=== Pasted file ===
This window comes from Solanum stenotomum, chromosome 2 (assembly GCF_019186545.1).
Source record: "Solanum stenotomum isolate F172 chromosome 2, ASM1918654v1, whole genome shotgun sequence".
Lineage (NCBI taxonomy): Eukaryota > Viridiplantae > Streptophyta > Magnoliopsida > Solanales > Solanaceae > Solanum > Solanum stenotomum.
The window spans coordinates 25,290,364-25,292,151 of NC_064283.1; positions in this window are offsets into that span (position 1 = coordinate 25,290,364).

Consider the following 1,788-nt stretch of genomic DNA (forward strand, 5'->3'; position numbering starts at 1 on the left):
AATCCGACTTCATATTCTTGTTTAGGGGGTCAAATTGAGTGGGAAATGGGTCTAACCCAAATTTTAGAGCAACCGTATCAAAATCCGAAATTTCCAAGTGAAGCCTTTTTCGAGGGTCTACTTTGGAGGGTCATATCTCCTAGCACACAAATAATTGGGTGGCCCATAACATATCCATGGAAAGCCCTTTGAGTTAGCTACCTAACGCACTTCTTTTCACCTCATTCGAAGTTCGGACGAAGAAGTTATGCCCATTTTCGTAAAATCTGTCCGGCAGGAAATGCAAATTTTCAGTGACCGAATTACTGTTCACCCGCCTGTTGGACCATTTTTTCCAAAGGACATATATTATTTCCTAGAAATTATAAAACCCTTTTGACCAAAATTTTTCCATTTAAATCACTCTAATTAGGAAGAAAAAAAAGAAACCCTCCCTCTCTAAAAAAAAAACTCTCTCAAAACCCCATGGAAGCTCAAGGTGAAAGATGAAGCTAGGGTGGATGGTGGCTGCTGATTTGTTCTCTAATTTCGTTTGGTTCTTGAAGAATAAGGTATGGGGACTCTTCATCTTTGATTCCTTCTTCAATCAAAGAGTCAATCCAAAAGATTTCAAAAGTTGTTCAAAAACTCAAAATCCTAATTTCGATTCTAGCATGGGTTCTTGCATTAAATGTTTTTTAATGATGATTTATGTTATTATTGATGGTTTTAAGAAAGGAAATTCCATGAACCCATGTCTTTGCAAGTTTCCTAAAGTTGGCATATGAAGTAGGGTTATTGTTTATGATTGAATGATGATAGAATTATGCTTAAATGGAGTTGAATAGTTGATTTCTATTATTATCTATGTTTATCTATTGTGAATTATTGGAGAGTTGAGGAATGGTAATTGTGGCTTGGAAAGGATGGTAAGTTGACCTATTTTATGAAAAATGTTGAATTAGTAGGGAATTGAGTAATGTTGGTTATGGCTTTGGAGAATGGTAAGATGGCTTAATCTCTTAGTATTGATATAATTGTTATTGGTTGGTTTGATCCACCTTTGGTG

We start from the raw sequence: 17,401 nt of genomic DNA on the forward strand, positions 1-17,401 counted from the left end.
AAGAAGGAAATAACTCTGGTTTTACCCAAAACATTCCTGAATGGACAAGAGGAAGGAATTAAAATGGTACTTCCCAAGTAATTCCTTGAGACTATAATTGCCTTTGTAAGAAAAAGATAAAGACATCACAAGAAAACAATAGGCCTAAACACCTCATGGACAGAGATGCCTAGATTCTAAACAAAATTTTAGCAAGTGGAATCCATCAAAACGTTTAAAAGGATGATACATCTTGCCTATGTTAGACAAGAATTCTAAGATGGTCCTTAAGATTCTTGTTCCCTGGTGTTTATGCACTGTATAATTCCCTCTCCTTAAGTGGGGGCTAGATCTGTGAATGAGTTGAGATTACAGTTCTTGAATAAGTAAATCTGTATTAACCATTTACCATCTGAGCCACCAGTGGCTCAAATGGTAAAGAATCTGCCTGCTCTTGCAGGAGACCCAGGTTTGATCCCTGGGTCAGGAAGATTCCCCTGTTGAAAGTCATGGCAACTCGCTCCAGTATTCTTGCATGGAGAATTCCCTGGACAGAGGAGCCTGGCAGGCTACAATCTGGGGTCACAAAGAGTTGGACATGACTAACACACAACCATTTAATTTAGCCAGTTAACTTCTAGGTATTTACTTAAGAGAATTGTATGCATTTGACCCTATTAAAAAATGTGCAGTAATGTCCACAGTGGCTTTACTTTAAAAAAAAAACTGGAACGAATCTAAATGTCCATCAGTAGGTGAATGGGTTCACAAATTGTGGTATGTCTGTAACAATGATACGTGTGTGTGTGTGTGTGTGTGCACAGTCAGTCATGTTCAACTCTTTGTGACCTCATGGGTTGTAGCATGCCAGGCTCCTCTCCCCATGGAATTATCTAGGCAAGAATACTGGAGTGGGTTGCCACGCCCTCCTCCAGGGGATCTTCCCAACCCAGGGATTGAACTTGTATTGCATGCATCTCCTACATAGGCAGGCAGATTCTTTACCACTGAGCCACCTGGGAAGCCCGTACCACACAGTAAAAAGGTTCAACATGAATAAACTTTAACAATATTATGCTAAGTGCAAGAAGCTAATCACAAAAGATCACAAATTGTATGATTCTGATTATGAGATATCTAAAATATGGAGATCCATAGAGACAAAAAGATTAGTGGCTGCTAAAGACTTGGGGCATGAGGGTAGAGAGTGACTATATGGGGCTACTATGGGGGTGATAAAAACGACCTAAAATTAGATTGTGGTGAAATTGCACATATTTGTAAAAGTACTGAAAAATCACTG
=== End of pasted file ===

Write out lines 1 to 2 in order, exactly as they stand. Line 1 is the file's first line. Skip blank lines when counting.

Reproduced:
This window comes from Solanum stenotomum, chromosome 2 (assembly GCF_019186545.1).
Source record: "Solanum stenotomum isolate F172 chromosome 2, ASM1918654v1, whole genome shotgun sequence".